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    How to Plan Ahead for the Next Fuel Supply Shortage

    Fuel management expert provides tips for retailers after storm disrupts fuel supply in the Northeast.

    NORTHEAST REPORT -- Although electric power is returning to many municipalities in the Northeast following last weekend's rare October snowstorm that dumped as much as 20 inches within a 24-hour period on some towns, there are still areas without power leading to fuel supply disruptions throughout the region.

    Sudden winter snowstorms like last weekend's Nor'easter are often harder to prepare for than hurricanes, like Hurricane Irene that lashed the region in late August. "You usually have a lot of advance warning for a hurricane," said Ryan Mossman, vice president/general manager of the Fuel Center for Houston-based FuelQuest. "Storms like this can catch fuel retailers and convenience stores by surprise and they are harder to prepare for."

    In an interview with CSNews Online, Mossman provided some preparation tips for retailers so they can be better prepared for the next weather calamity. Among them:

    • Keep your fuel tanks topped off. This is not the time to optimize inventory, said Mossman. Also, schedule multiple deliveries in advance before supplies dwindle.

    • Factor in more time for deliveries to get to your site due to downed trees and closed roads. "Work with your fuel haulers and understand what alternative routes are available if the normal roads are shut down," he said.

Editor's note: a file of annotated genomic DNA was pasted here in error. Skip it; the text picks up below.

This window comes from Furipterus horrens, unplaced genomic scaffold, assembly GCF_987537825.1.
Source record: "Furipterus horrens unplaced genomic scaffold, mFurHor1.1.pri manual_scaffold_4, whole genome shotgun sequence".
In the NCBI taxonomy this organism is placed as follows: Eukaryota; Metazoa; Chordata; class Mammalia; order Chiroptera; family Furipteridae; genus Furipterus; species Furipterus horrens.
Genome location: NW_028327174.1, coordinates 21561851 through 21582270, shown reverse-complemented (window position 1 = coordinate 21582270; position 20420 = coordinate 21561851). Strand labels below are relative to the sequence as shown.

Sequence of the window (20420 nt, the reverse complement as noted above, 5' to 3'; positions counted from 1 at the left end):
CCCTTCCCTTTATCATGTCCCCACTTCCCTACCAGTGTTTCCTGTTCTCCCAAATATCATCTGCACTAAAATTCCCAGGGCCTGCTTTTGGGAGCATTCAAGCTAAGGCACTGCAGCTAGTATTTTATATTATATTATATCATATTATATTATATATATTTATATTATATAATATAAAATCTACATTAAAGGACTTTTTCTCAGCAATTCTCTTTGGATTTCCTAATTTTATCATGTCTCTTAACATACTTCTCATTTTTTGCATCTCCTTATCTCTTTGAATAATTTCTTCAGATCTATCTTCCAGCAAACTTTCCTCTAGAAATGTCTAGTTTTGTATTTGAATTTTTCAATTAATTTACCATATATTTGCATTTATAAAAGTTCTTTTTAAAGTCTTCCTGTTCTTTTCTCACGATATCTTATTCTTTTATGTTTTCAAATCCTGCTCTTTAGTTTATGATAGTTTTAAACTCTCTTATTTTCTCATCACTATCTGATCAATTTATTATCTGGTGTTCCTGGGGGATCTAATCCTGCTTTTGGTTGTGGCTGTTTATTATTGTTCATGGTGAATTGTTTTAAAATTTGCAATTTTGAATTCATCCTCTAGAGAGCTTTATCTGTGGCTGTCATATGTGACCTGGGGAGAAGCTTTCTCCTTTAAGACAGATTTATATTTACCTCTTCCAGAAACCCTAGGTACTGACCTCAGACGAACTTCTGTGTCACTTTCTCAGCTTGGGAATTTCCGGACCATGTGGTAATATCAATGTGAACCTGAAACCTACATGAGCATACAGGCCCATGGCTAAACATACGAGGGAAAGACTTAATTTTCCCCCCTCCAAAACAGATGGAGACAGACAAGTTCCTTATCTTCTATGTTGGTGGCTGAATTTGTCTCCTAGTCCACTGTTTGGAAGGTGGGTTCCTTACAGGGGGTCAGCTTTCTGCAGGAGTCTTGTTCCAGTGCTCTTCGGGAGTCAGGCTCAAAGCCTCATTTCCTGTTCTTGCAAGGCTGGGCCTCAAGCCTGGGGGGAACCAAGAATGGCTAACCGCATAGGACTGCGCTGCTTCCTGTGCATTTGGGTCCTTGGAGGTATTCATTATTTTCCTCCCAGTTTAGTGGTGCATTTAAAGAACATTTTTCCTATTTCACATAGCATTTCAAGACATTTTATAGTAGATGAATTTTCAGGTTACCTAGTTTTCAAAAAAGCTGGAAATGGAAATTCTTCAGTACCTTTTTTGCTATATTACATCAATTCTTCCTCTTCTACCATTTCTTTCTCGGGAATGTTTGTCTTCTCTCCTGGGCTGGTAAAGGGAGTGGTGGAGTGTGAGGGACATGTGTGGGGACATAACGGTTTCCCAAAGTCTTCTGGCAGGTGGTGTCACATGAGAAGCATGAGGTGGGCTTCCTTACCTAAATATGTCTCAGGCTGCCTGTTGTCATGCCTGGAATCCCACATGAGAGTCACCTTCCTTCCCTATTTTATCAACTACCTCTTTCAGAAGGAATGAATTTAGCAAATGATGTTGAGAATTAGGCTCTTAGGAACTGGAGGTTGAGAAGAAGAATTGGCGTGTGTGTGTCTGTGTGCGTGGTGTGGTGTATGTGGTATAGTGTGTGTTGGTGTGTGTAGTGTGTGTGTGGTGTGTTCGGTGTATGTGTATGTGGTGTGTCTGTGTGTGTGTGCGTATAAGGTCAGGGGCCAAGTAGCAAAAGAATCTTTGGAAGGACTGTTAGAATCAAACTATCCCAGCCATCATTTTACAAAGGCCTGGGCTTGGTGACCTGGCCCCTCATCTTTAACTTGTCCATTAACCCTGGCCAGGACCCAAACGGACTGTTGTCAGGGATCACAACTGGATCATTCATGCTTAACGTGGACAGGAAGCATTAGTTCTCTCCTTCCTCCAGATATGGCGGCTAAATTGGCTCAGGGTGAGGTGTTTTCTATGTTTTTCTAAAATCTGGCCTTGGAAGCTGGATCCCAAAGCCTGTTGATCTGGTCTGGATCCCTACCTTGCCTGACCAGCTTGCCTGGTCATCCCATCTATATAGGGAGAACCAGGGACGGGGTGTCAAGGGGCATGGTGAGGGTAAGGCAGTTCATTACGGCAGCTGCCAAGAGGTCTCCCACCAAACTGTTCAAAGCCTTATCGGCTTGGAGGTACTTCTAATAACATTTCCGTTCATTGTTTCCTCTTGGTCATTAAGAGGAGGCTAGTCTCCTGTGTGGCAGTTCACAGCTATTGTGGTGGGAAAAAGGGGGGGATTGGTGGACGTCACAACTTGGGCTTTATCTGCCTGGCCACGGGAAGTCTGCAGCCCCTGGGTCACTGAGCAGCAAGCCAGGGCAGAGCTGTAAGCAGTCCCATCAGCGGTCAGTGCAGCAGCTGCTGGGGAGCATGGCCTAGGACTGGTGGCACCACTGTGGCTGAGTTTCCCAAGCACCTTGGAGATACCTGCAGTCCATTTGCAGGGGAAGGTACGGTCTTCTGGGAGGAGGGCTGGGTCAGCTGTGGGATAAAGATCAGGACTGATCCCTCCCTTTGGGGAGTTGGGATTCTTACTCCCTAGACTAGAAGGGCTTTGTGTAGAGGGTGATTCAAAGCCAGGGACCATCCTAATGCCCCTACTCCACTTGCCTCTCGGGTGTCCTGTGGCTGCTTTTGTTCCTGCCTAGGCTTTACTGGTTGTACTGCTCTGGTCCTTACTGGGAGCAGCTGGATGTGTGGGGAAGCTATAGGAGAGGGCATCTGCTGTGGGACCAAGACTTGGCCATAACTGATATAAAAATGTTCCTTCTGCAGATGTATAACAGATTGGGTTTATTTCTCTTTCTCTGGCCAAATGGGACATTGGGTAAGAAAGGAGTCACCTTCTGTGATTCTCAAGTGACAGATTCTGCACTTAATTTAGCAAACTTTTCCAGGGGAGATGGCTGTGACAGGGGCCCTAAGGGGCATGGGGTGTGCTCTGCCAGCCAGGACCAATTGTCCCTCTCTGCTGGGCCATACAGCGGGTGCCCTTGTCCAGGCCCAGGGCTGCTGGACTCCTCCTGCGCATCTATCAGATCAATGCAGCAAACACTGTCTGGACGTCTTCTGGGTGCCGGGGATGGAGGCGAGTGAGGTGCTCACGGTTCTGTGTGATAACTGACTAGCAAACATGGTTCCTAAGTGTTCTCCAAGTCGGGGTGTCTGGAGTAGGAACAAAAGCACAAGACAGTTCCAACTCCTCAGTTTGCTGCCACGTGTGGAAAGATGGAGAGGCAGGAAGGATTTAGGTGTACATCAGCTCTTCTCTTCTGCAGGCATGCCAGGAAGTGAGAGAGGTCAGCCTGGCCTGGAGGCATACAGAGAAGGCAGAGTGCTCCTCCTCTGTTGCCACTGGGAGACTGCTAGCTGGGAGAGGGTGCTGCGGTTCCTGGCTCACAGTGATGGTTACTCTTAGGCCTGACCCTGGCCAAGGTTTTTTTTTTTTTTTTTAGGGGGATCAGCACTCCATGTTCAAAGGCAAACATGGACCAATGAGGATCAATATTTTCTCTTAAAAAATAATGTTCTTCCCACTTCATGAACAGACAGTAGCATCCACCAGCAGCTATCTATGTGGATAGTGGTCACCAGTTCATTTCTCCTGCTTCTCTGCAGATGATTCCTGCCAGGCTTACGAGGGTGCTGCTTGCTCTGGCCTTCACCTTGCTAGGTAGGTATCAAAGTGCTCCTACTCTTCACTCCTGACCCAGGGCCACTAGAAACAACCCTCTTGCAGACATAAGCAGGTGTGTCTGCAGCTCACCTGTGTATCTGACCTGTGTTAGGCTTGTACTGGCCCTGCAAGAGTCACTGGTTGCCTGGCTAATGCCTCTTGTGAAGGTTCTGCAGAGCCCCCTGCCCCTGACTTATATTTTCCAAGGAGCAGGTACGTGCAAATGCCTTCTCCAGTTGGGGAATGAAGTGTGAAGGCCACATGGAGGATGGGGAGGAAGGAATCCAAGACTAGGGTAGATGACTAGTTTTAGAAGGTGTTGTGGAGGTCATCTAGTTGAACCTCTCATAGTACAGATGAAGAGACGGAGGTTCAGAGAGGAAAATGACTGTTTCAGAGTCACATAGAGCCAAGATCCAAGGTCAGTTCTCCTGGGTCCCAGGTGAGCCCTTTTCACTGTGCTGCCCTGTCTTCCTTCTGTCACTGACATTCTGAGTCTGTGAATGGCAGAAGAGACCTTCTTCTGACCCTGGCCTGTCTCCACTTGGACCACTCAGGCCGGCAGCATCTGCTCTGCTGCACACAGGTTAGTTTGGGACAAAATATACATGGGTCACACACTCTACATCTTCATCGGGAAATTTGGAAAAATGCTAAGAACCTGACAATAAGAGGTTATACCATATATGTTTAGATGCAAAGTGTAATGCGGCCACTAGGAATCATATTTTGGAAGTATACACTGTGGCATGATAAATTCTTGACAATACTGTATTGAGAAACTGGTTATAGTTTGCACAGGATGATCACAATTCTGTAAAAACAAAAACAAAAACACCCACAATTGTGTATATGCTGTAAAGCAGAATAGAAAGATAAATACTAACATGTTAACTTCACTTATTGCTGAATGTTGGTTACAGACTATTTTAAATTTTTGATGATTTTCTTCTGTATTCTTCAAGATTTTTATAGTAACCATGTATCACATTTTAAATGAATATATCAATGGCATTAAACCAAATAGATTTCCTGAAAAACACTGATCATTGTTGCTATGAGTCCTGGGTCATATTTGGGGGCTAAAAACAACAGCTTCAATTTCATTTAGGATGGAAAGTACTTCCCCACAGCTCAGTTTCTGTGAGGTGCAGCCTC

• Establish a good communication network with local government and emergency management officials. "Find out what officials are telling consumers," he said. "Are they recommending that people fill their gas tanks? That could quickly create shortages even before the storm hits."

    • Think outside your traditional supply area. Look and be prepared to go outside the immediate impact zone to obtain fuel from places not hit as hard by the bad weather.

    Mossman noted that the Northeast supply problems have eased greatly since earlier in the week, but there are still pockets of locations without power. A little planning ahead, though, could go a long way toward helping dealers cope with extreme weather conditions, he said.

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